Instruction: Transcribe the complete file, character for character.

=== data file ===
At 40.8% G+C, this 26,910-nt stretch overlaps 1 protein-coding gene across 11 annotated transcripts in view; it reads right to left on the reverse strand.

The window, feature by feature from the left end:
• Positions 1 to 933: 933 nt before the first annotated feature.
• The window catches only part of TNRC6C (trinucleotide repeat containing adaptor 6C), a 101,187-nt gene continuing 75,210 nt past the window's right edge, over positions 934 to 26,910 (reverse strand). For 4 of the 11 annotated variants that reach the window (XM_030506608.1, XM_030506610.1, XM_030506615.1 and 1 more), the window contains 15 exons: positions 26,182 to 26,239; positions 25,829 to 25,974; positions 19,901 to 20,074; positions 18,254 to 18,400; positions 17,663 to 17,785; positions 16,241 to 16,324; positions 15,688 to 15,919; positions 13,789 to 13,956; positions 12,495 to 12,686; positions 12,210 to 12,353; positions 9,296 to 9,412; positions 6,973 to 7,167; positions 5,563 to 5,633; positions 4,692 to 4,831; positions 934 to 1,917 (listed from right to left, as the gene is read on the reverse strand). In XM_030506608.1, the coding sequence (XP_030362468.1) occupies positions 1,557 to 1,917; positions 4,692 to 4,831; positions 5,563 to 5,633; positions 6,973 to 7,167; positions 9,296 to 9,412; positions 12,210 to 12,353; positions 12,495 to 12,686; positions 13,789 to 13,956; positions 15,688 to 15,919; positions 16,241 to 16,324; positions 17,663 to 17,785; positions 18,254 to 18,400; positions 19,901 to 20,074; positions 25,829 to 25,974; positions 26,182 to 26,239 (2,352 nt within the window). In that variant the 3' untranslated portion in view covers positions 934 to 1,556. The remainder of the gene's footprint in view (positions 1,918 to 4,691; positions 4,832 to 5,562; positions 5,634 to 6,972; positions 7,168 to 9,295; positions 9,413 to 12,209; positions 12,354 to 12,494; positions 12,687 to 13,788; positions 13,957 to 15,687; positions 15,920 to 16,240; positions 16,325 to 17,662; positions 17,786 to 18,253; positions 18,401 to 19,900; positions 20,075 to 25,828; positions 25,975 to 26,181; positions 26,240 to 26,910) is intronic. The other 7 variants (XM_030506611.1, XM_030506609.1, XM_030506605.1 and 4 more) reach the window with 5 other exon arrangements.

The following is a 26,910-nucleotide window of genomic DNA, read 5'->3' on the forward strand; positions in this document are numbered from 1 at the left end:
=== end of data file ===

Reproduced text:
At 40.8% G+C, this 26,910-nt stretch overlaps 1 protein-coding gene across 11 annotated transcripts in view; it reads right to left on the reverse strand.

The window, feature by feature from the left end:
• Positions 1 to 933: 933 nt before the first annotated feature.
• The window catches only part of TNRC6C (trinucleotide repeat containing adaptor 6C), a 101,187-nt gene continuing 75,210 nt past the window's right edge, over positions 934 to 26,910 (reverse strand). For 4 of the 11 annotated variants that reach the window (XM_030506608.1, XM_030506610.1, XM_030506615.1 and 1 more), the window contains 15 exons: positions 26,182 to 26,239; positions 25,829 to 25,974; positions 19,901 to 20,074; positions 18,254 to 18,400; positions 17,663 to 17,785; positions 16,241 to 16,324; positions 15,688 to 15,919; positions 13,789 to 13,956; positions 12,495 to 12,686; positions 12,210 to 12,353; positions 9,296 to 9,412; positions 6,973 to 7,167; positions 5,563 to 5,633; positions 4,692 to 4,831; positions 934 to 1,917 (listed from right to left, as the gene is read on the reverse strand). In XM_030506608.1, the coding sequence (XP_030362468.1) occupies positions 1,557 to 1,917; positions 4,692 to 4,831; positions 5,563 to 5,633; positions 6,973 to 7,167; positions 9,296 to 9,412; positions 12,210 to 12,353; positions 12,495 to 12,686; positions 13,789 to 13,956; positions 15,688 to 15,919; positions 16,241 to 16,324; positions 17,663 to 17,785; positions 18,254 to 18,400; positions 19,901 to 20,074; positions 25,829 to 25,974; positions 26,182 to 26,239 (2,352 nt within the window). In that variant the 3' untranslated portion in view covers positions 934 to 1,556. The remainder of the gene's footprint in view (positions 1,918 to 4,691; positions 4,832 to 5,562; positions 5,634 to 6,972; positions 7,168 to 9,295; positions 9,413 to 12,209; positions 12,354 to 12,494; positions 12,687 to 13,788; positions 13,957 to 15,687; positions 15,920 to 16,240; positions 16,325 to 17,662; positions 17,786 to 18,253; positions 18,401 to 19,900; positions 20,075 to 25,828; positions 25,975 to 26,181; positions 26,240 to 26,910) is intronic. The other 7 variants (XM_030506611.1, XM_030506609.1, XM_030506605.1 and 4 more) reach the window with 5 other exon arrangements.

The following is a 26,910-nucleotide window of genomic DNA, read 5'->3' on the forward strand; positions in this document are numbered from 1 at the left end: